curious ligation question...
Koen De Smet
k.desmet at nospam.ic.ac.uk
Fri Feb 6 03:44:20 EST 1998
> hi all,
> maybe this is a really dumb question, but let's say you are setting up a
> ligation with vector that (in theory) shouldn't ligate to itself (ie.cut
> with two different enzymes, needlessly dephosphorylated, *and* gel
> purified). You set up two ligations with a test insert, use fixed
> amounts of vector : one ligation has 5 times more insert than the other
> one. I haven't mentioned anything about vector/insert ratios because for
> my experiment, the amount of real insert is *very* limited. Anyway...these
> test ligations were done so that I could get an idea as to the number of
> transformants expected when the amount of insert is as limited as mine is.
> Anyhow, barring any mislabelling of my tubes, I obtained a slightly higher
> number of transformants from the ligation where the insert was was
> "limiting". And this was surprising to me. I would have figured that
> the number of transformants obtained would increase linearly with
> the amount of insert used, given the fact that in this case, the vector
> was kept constant and it was in excess with respect to the insert. Any
> thoughts ? Again, the only reason that I am using an excess of vector, is
> the fact that my insert is limiting and I would think that the chances of
> ligating a vector (that can't self-ligate) to a given insert would only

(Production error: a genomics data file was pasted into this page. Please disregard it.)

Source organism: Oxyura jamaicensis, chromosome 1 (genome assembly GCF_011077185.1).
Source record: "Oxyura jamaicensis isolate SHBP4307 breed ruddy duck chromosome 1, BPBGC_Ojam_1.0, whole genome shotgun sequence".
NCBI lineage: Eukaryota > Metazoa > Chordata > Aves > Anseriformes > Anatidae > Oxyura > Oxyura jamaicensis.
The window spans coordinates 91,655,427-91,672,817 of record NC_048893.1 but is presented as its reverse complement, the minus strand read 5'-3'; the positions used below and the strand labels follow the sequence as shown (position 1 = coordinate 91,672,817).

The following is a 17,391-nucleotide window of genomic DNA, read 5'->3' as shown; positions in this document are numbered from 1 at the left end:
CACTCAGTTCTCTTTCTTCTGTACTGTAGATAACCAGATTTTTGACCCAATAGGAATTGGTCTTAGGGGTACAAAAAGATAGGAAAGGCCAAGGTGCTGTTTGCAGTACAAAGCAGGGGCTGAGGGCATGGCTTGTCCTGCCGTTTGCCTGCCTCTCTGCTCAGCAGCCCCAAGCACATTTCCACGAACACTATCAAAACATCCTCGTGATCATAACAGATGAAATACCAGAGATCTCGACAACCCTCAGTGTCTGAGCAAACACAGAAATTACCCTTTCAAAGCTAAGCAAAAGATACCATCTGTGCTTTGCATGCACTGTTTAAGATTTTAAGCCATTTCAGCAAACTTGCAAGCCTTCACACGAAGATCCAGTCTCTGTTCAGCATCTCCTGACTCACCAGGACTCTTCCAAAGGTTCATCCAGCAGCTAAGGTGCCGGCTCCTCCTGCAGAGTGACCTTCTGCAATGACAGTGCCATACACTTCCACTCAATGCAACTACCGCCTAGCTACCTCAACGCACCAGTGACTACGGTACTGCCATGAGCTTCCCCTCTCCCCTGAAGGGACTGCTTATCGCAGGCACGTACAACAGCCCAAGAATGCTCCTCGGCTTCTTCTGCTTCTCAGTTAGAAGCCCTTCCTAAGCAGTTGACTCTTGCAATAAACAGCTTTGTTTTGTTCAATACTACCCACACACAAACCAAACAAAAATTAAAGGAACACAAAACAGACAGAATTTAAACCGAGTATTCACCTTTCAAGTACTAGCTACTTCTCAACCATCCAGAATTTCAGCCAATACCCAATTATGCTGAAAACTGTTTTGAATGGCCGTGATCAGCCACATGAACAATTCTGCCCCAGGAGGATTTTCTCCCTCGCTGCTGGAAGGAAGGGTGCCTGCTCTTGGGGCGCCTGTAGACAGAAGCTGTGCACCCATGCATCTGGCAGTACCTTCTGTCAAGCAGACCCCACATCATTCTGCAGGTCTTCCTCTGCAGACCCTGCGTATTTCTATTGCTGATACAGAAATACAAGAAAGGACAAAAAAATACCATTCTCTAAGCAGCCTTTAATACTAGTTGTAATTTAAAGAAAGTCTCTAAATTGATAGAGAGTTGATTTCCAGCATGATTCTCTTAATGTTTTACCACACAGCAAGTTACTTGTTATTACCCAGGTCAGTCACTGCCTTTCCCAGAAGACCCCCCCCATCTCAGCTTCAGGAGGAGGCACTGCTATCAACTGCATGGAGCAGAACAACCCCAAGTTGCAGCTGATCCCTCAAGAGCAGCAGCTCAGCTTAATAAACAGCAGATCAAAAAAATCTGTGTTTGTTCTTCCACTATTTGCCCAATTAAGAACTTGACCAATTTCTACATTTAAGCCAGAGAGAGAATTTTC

> increase as you increase the amount of available insert for the ligation.
> puzzled and bewildered....
IMHO, if you have a vast excess of vector, then you increase the chance that your
insert will get a different molecule of vector at either end. So you will get a
linear piece of DNA: vector-insert-vector. Since you dephosphorylated your vector,
this will not be able to circularise. This will not be able to replicate in E.coli.
Do you have any idea of the amount of insert you have? YOu may have more success if
you use an equimolar ratio of insert:vector. Since you have only a small amount of
insert, you will need a small amlount of vector. To get colonies, you will probably
need supercompetent (commercial) E.coli.
Koen De Smet
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Imperial College School of Medicine at St Mary's
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